Keith Ferrazzi has been designated one of the world’s most “connected” individuals by both Forbes and Inc. magazines due to his extensive network of relationships. Ferrazzi Greenlight provides clients with consulting and training services both at the individual and organizational levels. His previous positions include chief marketing officer of Deloitte Consulting, chief marketing officer of Starwood Hotels, and CEO of YaYa Media.
Who's Got Your Back?, Ferrazzi's most recent book, helps readers form an intimate inner circle. He was named a "Global Leader of Tomorrow" by the World Economic Forum and one of the top "40 Under 40" business leaders by Crain's Business. He serves on a few boards and is also a fellow of the Berkeley College at Yale, as well as the founder of Big Task Weekend, an annual roundtable for executives focused on improving America's health and wellness.
Q| What was your first job, and what lesson did you take away from it?
My father hired me to sweep up around a construction job that he was working on when I was about 8 years old. Being a good sweeper didn't inspire me, so I called my mother crying and she came and picked me up. She negotiated with my father to give me a full day's wage anyway.
In terms of what one could have taken from that, first of all, my father ingrained in me a strong work ethic from the very beginning, no exceptions, including his son. Number two would be to always have a good lawyer for the negotiation on your exit package.
Q| What were your experiences like as chief marketing officer of Deloitte Consulting and then later of Starwood Hotels?
Deloitte and Starwood were very different, interesting jobs. I was very young for my job at Deloitte, and I had a group of partners around me that were very close. Every one of them was a very strong, paternalistic mentor. I didn't really appreciate what I had though because that was my first big job out of business school. But frankly, with almost all of the jobs I've had, I had that deep set of relationships.
Then when I went to Starwood, I didn't have those close relationships. It was a much more competitive culture. It was a deep shock to my system. I didn't realize how powerful and enabling a set of relationships that function that closely is, and what it did for my performance, my morale, my intellect, and even my creativity.
Q| What was the inspiration behind starting your own company?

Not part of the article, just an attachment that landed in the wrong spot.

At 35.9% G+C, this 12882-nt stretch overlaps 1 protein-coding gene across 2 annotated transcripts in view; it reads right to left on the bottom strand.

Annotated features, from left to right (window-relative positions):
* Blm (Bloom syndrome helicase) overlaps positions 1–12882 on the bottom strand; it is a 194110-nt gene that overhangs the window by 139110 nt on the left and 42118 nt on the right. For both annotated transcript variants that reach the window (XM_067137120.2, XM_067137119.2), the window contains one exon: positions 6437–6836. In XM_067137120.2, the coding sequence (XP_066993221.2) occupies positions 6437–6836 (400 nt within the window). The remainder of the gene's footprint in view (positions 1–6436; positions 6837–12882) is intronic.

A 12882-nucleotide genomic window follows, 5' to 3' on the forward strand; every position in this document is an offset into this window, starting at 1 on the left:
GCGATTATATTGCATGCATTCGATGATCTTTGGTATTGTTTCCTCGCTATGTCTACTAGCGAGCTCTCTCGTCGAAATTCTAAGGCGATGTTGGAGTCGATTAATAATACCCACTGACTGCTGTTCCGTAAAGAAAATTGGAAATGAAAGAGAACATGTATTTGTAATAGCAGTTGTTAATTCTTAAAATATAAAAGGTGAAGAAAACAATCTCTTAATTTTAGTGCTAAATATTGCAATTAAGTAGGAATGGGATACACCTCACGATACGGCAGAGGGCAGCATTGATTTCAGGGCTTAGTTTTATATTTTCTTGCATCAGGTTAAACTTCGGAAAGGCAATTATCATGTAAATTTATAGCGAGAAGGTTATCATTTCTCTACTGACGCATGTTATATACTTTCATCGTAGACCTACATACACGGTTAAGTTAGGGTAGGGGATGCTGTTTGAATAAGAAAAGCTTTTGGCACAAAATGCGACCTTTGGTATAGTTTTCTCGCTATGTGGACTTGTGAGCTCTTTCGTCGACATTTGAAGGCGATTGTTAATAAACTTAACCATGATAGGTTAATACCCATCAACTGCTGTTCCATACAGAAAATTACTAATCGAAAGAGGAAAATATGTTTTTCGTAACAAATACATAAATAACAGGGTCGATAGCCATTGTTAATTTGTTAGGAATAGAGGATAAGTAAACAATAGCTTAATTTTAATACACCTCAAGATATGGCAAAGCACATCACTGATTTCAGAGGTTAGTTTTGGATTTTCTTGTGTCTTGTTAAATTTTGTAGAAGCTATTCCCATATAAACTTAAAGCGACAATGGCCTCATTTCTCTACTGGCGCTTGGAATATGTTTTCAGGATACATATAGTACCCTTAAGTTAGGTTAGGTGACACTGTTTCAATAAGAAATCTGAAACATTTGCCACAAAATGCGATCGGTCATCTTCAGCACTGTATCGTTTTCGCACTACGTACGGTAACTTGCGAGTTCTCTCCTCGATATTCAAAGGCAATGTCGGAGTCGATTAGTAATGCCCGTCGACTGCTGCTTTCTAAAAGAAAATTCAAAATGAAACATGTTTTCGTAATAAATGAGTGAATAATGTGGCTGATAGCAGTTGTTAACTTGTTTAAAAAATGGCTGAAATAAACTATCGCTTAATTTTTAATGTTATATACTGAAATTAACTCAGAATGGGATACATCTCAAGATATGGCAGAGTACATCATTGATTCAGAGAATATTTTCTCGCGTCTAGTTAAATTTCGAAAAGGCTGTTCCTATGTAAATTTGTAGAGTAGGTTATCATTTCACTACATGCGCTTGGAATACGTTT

Having been a marketer in two big companies and also heading sales in one of them, it was very clear to me that business boiled down to people, whether that be a leader's ability to influence the folks who report to him, an individual employee's ability to influence their peers and counterparts and get things done, or a salesperson's ability to influence and work with his customers and clients in both good and difficult times.
Yet, oddly enough, the people side of the business, also known as the "human resources" function, was one of the least respected and was not considered a peer to the other functions. I really felt that business was about people; marketing was about relationships. I needed to start a firm that was going to draw the business world's attention to that.
Q| Explain your methodology behind building better relationships.
If you believe that relationships are critical to your business success, either as an individual or as a function, then you clearly would want to focus on those relationships to make them better, quicker.
The methodology boils down to three things. Number one is a mindset or a set of ways to think about relationships in the workplace. On the mindset side, one of the things that can be learned is that when you're reaching out to people, you always reach out with generosity.
Number two is a process, which we call a "relationship action plan." When you have your goals that you're trying to achieve in life, first and foremost, you answer the question, "Who?" Who is going to be important to help achieve those goals? You need to very quickly target and align the individuals with whom you want to build relationships, against the goals you want to achieve.
Number three is a set of skills that one needs to master underneath the process. So often, we lose touch with people. But it's as simple as scheduling an appropriate timeframe, whether it's quarterly or yearly, for touch points. So as long as you stay in touch at that level, if at any point in the future you'd like to reconnect with that relationship in a deeper way, you'll be able to do so.
Q| Do you think everything about the art of great networking can be learned?
Some people have a natural gift for networking, just like some people have a natural gift for playing piano. But any one of us can get much better, and that will profoundly influence our career and our happiness.
Q| What is one change you would like to see in how senior leaders relate to their employees?
I will give you two - willingness to hear candor and willingness to be vulnerable. There's one large high-tech firm where the leadership at the top pretends to be faultless and invulnerable, and it sends two clear messages down to the organization. One is that, if you want to be at the top, cover for yourself and don't make any mistakes - so the whole organization has no real respect for growth. The other one is that pretty much everyone knows the leaders at the top aren't perfect, so then the organization has a whole corrosive component of dishonesty. People at the top can lie, but there is a whole lack of respect for those individuals.
Q| How do you enjoy spending your free time?
I work out every day, and I do a couple of dinner parties a week. That probably dominates the small amount of free time that I have. But you actually caught me on a vacation day because I'm driving out to a beach house in Malibu where I'm taking 60 books, and all I'll be doing is reading, meditating, and writing for the next week and a half.